Ooh aah, Cantona registers new ambition

Football fans will be kicking themselves for missing a giant money- spinning opportunity. The terrace chant of "Ooh Aah Cantona", sung with such fervour by the Manchester United faithful whenever their French hero scored, looks set to become a trademark, netting the player further wealth.

Eric Cantona, who recently announced his retirement from the game at the tender age of 31, has applied to register his name and the phrases "Ooh Aah Cantona" and "Cantona 7" as commercial trademarks, the patent office has confirmed.

If the applications are successful, Cantona will be able to prevent anyone else selling clothing, magazines or posters featuring his name or the catchphrases.

A multi-million-pound merchandising industry has already built up around the philosophical Frenchman, which financial experts believe will continue to grow in spite of his retirement. Die-hard football refuseniks know him for his portrayal of a satisfied passenger on the Eurostar where he talks of how travelling by train under the Channel lets him breathe, think and contemplate the finer points of life.

The patents office in Newport, Gwent, has received the three applications, which each cost around pounds 250, in the name of Eric Cantona, c/o Manchester United plc.

And just in case anyone is planning to introduce Cantona Cola into cafes and bars lining the boulevards of Paris, he has also applied for a European Community trademark which, if successful, means that his name will be copyright in the 15 member states of the EU.

The three UK applications cover mainly clothing, including footwear and headgear, and stationery, but the European trademark would cover films, videos, teatowels and even soft drinks.

One of the applications was made in August 1996 and the others were lodged in January this year, the patents office said.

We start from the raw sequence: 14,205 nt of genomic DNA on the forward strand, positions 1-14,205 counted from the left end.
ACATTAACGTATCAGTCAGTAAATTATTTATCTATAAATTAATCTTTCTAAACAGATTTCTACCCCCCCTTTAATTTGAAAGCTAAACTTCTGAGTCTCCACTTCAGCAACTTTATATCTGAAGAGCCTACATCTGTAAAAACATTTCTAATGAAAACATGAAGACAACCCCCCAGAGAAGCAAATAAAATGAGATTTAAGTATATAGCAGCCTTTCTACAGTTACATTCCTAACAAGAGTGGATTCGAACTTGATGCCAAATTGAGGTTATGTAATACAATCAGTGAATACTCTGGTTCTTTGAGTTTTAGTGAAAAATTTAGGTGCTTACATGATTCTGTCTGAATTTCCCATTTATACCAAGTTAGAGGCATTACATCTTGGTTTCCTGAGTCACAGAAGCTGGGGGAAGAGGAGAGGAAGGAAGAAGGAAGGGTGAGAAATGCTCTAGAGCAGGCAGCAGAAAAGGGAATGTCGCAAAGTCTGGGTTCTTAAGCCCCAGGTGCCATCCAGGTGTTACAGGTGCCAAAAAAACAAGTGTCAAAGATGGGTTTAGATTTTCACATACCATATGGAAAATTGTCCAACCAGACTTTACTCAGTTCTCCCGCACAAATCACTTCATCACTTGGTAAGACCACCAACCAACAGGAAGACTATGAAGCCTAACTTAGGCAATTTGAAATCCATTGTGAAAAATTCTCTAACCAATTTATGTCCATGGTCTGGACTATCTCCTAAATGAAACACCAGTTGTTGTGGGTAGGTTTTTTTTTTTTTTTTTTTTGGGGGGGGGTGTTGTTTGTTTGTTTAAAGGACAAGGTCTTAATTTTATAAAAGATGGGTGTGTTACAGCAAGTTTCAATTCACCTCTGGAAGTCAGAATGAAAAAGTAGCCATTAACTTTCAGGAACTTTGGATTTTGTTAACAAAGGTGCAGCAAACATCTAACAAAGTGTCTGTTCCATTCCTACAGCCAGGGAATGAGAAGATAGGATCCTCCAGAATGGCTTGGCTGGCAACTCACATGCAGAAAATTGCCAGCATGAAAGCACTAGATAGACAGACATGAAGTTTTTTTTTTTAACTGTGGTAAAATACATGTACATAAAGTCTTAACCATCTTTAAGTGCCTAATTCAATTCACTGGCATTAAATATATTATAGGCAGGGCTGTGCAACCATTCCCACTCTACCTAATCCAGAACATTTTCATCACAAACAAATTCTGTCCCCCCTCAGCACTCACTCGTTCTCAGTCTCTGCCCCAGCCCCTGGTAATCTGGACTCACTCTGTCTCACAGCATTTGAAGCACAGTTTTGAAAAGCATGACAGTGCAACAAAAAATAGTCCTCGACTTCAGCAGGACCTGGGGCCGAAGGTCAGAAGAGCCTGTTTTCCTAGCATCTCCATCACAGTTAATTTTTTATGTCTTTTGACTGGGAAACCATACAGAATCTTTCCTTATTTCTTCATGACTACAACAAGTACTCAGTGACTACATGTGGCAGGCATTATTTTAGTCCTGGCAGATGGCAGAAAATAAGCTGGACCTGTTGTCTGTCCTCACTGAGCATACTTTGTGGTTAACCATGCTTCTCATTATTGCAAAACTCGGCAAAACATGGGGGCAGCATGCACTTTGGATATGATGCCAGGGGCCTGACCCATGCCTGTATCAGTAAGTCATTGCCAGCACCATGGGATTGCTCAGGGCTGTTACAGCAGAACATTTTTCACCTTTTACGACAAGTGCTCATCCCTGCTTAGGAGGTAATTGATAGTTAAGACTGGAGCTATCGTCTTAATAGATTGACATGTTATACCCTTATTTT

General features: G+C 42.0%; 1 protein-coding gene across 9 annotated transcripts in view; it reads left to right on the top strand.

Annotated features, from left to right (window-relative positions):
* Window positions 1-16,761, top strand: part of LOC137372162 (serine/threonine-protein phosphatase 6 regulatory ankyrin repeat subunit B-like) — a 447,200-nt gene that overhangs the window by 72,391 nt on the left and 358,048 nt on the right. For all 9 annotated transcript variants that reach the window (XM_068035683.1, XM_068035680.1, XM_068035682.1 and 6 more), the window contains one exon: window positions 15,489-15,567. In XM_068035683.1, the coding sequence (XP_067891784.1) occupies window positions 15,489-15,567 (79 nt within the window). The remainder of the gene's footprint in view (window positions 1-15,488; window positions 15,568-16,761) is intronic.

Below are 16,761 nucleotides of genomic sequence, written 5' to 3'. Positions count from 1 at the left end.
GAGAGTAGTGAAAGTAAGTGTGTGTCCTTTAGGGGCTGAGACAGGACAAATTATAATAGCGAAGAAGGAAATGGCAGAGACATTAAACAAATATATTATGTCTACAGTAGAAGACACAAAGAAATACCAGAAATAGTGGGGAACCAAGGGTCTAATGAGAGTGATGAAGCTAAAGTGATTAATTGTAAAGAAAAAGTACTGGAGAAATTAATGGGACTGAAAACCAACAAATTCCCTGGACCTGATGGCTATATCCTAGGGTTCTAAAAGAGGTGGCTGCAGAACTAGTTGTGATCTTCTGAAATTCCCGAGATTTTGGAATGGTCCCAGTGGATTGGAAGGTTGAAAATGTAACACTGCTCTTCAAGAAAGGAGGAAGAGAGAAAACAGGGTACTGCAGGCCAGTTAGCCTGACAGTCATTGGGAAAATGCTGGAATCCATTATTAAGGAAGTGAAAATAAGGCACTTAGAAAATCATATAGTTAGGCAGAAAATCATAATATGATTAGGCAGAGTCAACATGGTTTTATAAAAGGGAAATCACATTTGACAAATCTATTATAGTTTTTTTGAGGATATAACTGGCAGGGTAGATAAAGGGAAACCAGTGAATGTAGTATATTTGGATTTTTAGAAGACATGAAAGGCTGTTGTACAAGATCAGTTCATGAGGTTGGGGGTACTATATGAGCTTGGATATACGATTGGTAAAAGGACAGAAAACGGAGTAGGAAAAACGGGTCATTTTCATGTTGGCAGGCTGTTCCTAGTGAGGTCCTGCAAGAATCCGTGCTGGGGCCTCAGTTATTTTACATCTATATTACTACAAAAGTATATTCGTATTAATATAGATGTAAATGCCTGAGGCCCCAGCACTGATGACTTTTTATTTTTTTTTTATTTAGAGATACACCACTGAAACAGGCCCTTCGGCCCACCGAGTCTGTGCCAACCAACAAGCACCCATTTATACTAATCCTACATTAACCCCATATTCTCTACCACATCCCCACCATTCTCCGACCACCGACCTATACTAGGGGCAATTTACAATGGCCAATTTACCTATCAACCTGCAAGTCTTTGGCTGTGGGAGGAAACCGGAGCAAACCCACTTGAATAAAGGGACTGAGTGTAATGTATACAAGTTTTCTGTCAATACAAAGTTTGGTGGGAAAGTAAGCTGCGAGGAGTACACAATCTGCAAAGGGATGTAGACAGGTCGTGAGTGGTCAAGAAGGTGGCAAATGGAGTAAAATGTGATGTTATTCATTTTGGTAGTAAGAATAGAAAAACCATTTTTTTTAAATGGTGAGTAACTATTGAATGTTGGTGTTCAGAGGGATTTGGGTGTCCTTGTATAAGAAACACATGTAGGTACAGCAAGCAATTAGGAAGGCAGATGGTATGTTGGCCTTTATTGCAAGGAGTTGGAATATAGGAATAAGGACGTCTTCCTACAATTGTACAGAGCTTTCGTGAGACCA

Fans will be reassured that they are unlikely to have to pay the man a fee or face a court action if they feel the urge one Saturday to resurrect the "Ooh Aah Cantona" chant in memory of their hero.

He has to specify exactly what goods the trademarks are to cover.

The Patent Office said applications usually take around six to seven months to complete if there are no objections.

"First you have to fill in a form, then we look at it and if we decide it can be registered as a trademark we publish it in our journal," a spokesman said.

"Then anyone has the right to object within three months. If the application is successful, the owner then has to renew the application every ten years.

"It is not unusual for people to register their names and I think other sports stars have done the same, including Ryan Giggs and Paul Gascoigne."

So, save for any namesakes who might be aghast at the prospect of being ridiculed for having a tea towel named after them, Cantona's business venture sounds like it might work.

The name Cantona is already registered at the Patent Office with the company Exxon who use it to sell oil, but he might have been spurred into this latest move by a the High Court action he brought last year to stop a company selling Cantona Red Wine.

And what of the future for Cantona goods? Could we be taking out Cantona Life Insurance, subscribing to the Cantona Sports Chanel and travelling by Eurostar in Cantona Class?

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